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Days to Remember in September 2009
"The Harlem Renaissance/Jazz Age was not the most peaceful time in American history but it was certainly one of the most dynamically creative." --Aberjhani
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Harlem Renaissance author Langston Hughes surrounded by young fans.

Before the hours of insanity and annihilation that changed world history on September 11, 2001, the month of September was noted by members of my family primarily as the birth month for at least a half dozen individuals. It remained, of course, their month after 9/11, but the shadow of that event tends to lessen the glow of birthday candles and soften the volume of songs and laughter. Especially for those born on the actual day.

Two years later, the greater impact of 9/11 was just beginning to unfold as the Iraq and Afghanistan wars upgraded to levels of mega-destruction no one could have fully anticipated. At the same time, Facts On File published my Encyclopedia of the Harlem Renaissance (with Sandra L. West). That the encyclopedia was my first major book published by a major company added--for me personally--greater emotional balance to the month of September.

Several boxes of Encyclopedia of the Harlem Renaissance greeted me when I walked through the door on September 5, 2003. They represented years of research, writing, and sustained determination that had been much like training for a literary decathlon. This year, 2009, I feel blessed to have witnessed the encyclopedia's impact as it went on to win awards, receive a recommendation as one of ESSENCE Magazine's recommended holiday gift items, and Black Book Reviews' "Recommended Titles for the Home Library." Moreover, it became a highly valued resource for students of the era at every level and helped to launch a publishing frenzy on related subjects, thus documenting the great era more thoroughly than ever before.

The sixth anniversary of 9/11 stirred within me a need to generate something that might help to generate a positive counter-balance to the event's crippling catastrophic malice; and in an effort to do exactly that, I established Creative Thinkers International on September 10, 2007. If 9/11 had come to stand as an indelible symbol for heinous criminality and disregard for life, I hoped that CTI for however many might come to stand as both a symbol for and a function of positive creativity. Two years later later, this community of teachers, scientists, artists, authors, philosophers, ministers, poets, and everyday people from around the world has moved almost 400 members closer to achieving its goal.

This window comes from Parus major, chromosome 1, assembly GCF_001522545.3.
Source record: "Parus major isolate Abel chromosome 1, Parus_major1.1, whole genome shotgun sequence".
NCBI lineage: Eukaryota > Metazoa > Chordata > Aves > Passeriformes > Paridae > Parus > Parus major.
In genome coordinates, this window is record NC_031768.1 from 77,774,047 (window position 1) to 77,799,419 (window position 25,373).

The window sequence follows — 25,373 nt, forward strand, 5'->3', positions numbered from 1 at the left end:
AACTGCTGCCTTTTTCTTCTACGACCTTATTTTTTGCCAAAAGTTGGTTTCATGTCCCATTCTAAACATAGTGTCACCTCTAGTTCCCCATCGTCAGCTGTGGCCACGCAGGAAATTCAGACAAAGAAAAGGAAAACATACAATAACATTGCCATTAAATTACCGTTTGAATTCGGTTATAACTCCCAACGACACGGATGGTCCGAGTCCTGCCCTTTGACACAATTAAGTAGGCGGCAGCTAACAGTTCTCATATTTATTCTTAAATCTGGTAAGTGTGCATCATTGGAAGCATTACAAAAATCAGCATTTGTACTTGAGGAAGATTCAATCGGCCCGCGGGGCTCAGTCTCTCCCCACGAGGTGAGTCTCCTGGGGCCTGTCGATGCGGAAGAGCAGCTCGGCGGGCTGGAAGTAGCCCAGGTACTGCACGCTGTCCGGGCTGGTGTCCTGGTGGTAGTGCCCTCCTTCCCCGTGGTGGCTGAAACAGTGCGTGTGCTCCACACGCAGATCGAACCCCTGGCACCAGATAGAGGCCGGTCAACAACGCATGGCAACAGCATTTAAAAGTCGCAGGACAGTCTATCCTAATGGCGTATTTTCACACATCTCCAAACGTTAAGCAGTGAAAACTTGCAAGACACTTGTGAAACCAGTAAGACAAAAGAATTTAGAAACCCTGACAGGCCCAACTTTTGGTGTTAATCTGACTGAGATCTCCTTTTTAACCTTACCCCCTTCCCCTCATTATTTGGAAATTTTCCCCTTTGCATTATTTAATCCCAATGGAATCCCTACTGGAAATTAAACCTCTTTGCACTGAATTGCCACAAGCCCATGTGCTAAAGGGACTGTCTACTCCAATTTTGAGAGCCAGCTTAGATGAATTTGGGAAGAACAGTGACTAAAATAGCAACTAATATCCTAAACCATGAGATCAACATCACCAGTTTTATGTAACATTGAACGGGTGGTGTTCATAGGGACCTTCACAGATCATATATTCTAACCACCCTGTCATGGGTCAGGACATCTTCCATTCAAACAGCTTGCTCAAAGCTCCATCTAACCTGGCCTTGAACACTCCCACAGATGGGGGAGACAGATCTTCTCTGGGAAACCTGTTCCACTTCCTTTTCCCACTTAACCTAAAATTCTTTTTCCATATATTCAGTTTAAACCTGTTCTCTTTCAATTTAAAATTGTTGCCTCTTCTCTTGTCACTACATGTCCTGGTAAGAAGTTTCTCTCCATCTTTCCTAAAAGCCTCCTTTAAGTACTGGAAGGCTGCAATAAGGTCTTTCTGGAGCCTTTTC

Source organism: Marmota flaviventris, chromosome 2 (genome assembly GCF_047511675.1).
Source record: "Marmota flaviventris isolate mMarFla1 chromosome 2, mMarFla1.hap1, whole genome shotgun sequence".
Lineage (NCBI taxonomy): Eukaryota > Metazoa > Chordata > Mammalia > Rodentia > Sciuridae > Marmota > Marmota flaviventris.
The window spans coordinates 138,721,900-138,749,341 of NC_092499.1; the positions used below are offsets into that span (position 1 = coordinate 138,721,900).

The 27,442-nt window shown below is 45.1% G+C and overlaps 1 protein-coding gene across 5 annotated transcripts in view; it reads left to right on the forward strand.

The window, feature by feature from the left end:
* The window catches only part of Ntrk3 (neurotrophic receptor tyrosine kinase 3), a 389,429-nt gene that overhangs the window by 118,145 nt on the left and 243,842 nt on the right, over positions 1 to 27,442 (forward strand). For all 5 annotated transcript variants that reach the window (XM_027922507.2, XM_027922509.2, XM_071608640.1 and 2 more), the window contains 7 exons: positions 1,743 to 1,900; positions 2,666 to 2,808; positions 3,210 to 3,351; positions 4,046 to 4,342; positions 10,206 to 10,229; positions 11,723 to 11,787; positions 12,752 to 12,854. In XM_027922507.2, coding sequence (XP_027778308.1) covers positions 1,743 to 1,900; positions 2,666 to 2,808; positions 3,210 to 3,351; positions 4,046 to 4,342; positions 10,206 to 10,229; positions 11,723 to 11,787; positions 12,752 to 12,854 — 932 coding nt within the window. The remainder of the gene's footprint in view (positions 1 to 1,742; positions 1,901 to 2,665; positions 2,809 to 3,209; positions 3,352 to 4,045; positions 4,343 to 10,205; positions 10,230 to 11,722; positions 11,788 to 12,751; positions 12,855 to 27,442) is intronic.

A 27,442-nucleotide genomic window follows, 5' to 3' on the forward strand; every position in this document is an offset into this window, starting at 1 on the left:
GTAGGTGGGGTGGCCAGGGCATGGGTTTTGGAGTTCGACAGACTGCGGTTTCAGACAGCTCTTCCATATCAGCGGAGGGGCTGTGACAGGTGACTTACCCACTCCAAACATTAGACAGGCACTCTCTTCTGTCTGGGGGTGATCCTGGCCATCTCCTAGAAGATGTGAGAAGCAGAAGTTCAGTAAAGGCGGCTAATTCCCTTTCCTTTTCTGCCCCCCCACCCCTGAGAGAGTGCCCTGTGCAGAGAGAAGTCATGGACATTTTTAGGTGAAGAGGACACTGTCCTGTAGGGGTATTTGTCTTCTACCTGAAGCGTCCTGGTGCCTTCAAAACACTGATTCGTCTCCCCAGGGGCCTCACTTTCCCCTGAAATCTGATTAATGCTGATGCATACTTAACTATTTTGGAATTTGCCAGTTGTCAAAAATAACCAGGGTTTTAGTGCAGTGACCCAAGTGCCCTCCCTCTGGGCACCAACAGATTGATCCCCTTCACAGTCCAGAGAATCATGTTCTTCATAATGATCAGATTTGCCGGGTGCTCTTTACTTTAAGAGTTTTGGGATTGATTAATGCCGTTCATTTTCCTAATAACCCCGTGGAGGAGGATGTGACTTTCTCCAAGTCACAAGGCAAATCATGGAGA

Just like the dance group Chic sang some years ago, "We all want good times," but living in the New Millennium we've learned they sometimes have to be squeezed out of the bad.


by Aberjhani


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My memory of September 11, 2001

Oddly enough, I paid little attention to an early-moring email in which a lady-friend told me an airplane had crashed into the World Trade Center. I thought something like, "Wow, bummer," then gathered up a half dozen reference books I had borrowed from the library for research on the Harlem Renaissance so I could return them before my mother's homecare assistant took for the day. On my way out the door, I took note that Dan Rather was on TV instead of Mom's favorite soap opera so I stopped to see what he had to say. Then he showed that incomprehensibly mind-blasting video of one airliner after another exploding chaos in New York City and rippling out into the rest of the world. The first words out of my mouth were, "Oh my God, that's an act of war!"

I don't think I made it to the library that day. It seemed better to stay home and guard the house until history unfolded a bit more and I could be certain it was safe to drive or walk down the street.

author of The American Poet Who Went Home Again
and Encyclopedia of the Harlem Renaissance (Facts on File)

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Congratulations on the

Congratulations on the awards and accolades, Aberjani!

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Congrats humbly accepted

Thank you Ellen. The awards are very nice but mostly I treasure the opportunity to have paid tribute to a generation of writers and artists whose work and lives had a profound impact on my own. I doubt I would have striven as hard as I did, and still continue to do, were it not for the legacy of the Harlem Renaissance authors.

author of The American Poet Who Went Home Again
and Encyclopedia of the Harlem Renaissance (Facts on File)

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So many folks never get

So many folks never get what's due them in their lifetimes.  It's lovely that you paid them that respect.